Left turn saves snails from snakes
Snail species evolved a 'counter-coil' to evade predators' uneven bite.
Evolutionary advantage often makes for show-stopping stuff — a cheetah's speed, for example, or a moth's almost perfect mimicry of tree bark. In some snails, however, it's simply down to a poor fit with a snake's jaw.
Some species of Satsuma snail have shells that coil to the left, which probably evolved because the snakes that prey on them have jaws specialized for feeding on the molluscs' right-coiling ancestors, a study1 published today in Nature Communications suggests.
Snail genera tend to be either dextral (right-coiling) or sinistral (left-coiling, but the genus Satsuma contains both dextral and sinistral species.
In most land snails, the switch between dextrality and sinistrality is controlled by a single gene, meaning that reversals are likely to occur frequently. However, sinistral Satsuma snails cannot mate with their dextral relatives, leading scientists to wonder how left-coiling individuals arising from random genetic mutation would be able to find sexual partners. Ordinarily, these snails would be expected to die out because the vast majority of potential mates would be dextral, and therefore incompatible.
Today's report suggests that although sinistral individuals arising in a dextral species were disadvantaged when it came to mating, they had a distinct advantage over their right-coiling forebears, thanks to the fact that common snake predators that can easily eat dextral snails struggle to consume the sinistral ones.
This survival advantage outweighed the mating disadvantage, allowing sinistrality to spread throughout previously dextral populations. Sinistrality also prevented mating with dextral ancestors, leading to reproductive isolation and the evolution of entirely new species.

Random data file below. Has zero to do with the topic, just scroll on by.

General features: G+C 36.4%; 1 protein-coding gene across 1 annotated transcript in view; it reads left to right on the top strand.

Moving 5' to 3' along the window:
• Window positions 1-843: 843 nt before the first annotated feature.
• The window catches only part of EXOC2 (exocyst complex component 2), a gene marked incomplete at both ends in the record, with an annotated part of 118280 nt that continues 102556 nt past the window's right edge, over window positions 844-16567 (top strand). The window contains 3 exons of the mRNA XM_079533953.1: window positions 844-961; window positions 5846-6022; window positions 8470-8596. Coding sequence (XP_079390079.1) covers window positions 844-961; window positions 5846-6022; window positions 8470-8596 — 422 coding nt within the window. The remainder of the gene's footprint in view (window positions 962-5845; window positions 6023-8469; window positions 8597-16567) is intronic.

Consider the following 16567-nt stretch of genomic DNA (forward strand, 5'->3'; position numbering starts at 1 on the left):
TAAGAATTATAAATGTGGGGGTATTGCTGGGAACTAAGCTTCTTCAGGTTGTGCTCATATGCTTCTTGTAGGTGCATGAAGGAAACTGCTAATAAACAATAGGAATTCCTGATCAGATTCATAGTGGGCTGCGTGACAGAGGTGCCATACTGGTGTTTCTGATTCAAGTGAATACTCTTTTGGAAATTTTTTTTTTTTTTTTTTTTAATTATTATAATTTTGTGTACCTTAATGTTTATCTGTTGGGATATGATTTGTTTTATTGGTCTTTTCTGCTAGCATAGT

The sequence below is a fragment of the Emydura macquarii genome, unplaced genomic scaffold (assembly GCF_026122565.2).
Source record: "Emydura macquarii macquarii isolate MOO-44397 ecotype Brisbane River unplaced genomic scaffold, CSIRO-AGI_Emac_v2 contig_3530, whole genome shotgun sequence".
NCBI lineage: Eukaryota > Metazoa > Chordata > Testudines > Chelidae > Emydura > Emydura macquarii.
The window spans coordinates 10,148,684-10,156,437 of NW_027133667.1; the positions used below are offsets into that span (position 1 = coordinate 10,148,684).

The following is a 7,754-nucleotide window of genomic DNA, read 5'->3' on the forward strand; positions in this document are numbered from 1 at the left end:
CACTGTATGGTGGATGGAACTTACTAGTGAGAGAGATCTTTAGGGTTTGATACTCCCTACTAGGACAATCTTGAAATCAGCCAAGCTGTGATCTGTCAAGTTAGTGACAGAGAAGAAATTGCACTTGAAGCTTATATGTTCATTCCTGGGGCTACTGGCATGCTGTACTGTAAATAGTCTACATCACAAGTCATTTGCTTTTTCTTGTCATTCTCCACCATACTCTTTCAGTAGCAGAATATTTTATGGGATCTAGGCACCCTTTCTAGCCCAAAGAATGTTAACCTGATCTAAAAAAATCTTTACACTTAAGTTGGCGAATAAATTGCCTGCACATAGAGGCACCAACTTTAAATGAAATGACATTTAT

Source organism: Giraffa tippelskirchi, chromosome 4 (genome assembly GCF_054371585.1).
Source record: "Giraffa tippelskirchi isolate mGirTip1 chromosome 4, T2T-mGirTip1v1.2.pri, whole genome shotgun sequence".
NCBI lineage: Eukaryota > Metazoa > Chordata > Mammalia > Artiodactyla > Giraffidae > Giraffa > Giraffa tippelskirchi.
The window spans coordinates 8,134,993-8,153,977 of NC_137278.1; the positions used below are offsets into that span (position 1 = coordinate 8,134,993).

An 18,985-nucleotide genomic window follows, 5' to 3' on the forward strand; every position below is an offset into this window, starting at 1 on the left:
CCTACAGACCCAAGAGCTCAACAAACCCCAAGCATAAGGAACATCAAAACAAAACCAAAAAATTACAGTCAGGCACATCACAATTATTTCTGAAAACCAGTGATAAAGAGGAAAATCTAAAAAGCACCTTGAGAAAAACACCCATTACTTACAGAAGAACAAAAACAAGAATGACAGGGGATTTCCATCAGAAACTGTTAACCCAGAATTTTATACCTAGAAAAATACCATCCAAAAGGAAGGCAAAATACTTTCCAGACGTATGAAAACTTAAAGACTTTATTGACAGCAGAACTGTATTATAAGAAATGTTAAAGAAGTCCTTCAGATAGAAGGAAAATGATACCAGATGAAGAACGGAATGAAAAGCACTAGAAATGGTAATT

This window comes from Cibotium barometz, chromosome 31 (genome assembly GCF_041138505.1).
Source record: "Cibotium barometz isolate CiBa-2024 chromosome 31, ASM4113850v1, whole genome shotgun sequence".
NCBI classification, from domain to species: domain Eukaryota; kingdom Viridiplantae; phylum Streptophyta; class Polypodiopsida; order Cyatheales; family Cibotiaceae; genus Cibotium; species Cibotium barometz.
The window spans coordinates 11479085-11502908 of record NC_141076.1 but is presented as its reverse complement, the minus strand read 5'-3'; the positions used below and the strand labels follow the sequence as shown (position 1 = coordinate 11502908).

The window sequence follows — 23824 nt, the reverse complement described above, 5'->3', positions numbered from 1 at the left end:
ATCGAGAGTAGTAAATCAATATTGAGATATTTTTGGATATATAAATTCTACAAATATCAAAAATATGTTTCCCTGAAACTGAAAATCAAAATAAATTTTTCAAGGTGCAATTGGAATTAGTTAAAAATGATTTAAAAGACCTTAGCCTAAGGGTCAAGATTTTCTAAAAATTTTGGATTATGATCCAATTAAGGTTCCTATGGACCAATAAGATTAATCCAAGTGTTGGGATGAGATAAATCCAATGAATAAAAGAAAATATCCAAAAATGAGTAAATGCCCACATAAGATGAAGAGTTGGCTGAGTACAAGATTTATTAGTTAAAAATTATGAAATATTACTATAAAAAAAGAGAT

"This could change the general view of evolutionary genetics," says Masaki Hoso, an ecologist at Tohoku University in Japan who led the study. "We've found that a single gene can have major effects on speciation and adaptation simultaneously."
To investigate the effect that living alongside snake predators might have had on the evolution of sinistral species, Hoso and his colleagues first looked at how effectively the snake Pareas iwasakii preys on Satsuma snails. They found that the snakes, which have more teeth on the right side of their jaws than the left, were able to eat all of the dextral snails fed to them, but only 12.5% of the sinistral snails.
Comparing the global distributions of both snakes and snails, the researchers found that sinistral snail species have evolved more often in areas in which predator and prey coexist. And a DNA-based family tree of the snail genus showed that sinistrality has arisen independently at least six times in Satsuma, more than would be expected were there not some driving force behind its evolution.
"We knew the snakes had trouble picking up sinistral snails," says Menno Schilthuizen, an evolutionary ecologist at the National Museum of Natural History of the Netherlands in Leiden, who specializes in snail evolution. "But Masaki has shown the snake might actually speed up the fixation of sinistrality, suggesting this is a very plausible speciation mechanism."